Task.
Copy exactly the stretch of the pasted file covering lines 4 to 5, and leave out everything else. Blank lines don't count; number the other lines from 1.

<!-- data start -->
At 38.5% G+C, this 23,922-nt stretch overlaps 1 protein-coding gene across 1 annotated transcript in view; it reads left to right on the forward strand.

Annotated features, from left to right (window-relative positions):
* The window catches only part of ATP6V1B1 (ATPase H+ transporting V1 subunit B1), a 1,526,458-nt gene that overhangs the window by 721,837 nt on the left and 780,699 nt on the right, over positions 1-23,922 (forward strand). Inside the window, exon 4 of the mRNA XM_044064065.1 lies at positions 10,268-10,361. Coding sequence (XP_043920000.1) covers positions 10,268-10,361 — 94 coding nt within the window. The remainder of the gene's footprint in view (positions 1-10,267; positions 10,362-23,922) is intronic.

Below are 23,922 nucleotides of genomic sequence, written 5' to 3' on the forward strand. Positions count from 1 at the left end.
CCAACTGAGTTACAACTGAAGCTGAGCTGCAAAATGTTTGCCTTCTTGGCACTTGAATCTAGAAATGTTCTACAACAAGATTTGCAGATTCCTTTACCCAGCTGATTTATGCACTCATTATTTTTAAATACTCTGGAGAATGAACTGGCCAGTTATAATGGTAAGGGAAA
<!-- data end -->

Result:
Below are 23,922 nucleotides of genomic sequence, written 5' to 3' on the forward strand. Positions count from 1 at the left end.
CCAACTGAGTTACAACTGAAGCTGAGCTGCAAAATGTTTGCCTTCTTGGCACTTGAATCTAGAAATGTTCTACAACAAGATTTGCAGATTCCTTTACCCAGCTGATTTATGCACTCATTATTTTTAAATACTCTGGAGAATGAACTGGCCAGTTATAATGGTAAGGGAAA